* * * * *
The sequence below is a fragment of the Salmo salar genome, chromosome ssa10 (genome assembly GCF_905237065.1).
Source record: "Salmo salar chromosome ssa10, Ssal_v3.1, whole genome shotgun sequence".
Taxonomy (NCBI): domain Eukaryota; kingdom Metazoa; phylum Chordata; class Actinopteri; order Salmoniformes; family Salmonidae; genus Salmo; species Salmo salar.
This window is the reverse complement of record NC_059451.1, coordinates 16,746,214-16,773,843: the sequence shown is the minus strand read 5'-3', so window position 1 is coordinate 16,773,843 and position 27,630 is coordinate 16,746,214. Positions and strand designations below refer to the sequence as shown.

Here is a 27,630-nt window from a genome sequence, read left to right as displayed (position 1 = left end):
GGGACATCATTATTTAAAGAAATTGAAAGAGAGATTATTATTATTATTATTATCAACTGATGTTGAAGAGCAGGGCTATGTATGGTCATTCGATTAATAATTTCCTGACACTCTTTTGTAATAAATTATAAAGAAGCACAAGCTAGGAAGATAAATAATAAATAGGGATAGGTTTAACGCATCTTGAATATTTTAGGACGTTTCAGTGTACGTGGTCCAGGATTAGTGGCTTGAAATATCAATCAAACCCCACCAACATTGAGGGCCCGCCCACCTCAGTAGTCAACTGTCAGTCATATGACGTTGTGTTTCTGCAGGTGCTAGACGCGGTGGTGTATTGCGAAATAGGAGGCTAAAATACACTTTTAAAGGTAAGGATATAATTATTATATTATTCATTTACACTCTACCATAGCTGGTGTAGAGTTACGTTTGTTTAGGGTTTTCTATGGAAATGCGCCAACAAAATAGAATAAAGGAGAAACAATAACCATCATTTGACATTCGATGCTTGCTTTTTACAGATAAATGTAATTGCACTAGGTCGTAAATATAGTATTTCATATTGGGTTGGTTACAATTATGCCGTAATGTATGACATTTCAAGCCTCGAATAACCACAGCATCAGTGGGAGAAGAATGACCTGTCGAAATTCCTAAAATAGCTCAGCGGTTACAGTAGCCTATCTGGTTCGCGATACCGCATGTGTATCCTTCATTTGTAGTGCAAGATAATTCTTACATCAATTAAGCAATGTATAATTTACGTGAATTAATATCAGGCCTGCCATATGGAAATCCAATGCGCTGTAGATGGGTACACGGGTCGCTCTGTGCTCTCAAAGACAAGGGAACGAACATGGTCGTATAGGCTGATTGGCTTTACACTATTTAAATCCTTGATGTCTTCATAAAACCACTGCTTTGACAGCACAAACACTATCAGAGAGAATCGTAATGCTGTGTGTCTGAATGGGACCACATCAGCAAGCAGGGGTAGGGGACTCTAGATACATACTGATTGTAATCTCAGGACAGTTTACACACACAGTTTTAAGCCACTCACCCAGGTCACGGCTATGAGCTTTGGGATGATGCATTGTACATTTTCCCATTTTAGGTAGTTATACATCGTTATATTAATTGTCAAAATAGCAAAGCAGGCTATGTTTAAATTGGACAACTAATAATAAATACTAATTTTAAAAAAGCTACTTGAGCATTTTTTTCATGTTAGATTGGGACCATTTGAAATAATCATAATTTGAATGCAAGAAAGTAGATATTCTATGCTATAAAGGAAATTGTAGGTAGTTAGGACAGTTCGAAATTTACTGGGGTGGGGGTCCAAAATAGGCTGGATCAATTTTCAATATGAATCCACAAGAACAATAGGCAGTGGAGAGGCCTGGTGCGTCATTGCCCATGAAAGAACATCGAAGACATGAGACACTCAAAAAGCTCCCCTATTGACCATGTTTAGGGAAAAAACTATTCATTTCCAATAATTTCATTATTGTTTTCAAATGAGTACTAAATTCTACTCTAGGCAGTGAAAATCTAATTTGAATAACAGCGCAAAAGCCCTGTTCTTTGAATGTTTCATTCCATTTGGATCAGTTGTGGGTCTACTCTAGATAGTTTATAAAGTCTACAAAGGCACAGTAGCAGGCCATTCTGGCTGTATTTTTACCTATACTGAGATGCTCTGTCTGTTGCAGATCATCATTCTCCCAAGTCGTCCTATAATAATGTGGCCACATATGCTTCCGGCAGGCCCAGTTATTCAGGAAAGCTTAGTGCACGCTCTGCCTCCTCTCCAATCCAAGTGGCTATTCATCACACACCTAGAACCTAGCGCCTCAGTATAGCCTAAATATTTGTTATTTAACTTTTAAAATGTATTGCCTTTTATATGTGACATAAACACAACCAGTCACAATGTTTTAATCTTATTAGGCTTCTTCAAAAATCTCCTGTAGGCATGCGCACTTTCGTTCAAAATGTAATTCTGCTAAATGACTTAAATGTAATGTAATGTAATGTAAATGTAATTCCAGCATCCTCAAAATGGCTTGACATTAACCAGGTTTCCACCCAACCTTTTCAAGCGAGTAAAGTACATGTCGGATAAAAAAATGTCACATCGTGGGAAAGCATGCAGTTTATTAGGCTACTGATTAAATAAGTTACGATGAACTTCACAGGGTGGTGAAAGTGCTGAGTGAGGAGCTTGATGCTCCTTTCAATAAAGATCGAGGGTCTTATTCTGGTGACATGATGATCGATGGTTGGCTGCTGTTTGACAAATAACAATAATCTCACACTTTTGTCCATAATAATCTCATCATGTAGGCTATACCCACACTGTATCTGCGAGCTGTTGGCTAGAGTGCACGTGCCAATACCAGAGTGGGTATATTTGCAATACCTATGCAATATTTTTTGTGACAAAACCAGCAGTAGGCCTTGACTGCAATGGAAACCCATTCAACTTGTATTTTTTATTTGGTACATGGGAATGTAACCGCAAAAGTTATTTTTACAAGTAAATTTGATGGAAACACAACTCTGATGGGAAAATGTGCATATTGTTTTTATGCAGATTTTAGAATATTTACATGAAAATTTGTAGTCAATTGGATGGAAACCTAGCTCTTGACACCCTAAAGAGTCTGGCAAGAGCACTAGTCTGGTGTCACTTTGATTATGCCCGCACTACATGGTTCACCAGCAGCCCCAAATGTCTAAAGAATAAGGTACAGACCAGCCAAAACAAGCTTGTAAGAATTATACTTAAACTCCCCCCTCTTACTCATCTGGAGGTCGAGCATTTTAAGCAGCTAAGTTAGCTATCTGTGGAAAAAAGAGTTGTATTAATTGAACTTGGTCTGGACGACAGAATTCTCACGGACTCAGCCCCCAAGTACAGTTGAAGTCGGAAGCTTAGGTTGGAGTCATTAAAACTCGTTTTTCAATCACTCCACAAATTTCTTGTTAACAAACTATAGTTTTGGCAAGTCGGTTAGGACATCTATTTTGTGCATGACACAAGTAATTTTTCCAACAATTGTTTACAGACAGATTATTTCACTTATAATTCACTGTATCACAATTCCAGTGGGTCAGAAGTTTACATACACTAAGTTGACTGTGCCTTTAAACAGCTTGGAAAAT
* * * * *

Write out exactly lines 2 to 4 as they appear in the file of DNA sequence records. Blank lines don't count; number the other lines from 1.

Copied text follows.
Source record: "Salmo salar chromosome ssa10, Ssal_v3.1, whole genome shotgun sequence".
Taxonomy (NCBI): domain Eukaryota; kingdom Metazoa; phylum Chordata; class Actinopteri; order Salmoniformes; family Salmonidae; genus Salmo; species Salmo salar.
This window is the reverse complement of record NC_059451.1, coordinates 16,746,214-16,773,843: the sequence shown is the minus strand read 5'-3', so window position 1 is coordinate 16,773,843 and position 27,630 is coordinate 16,746,214. Positions and strand designations below refer to the sequence as shown.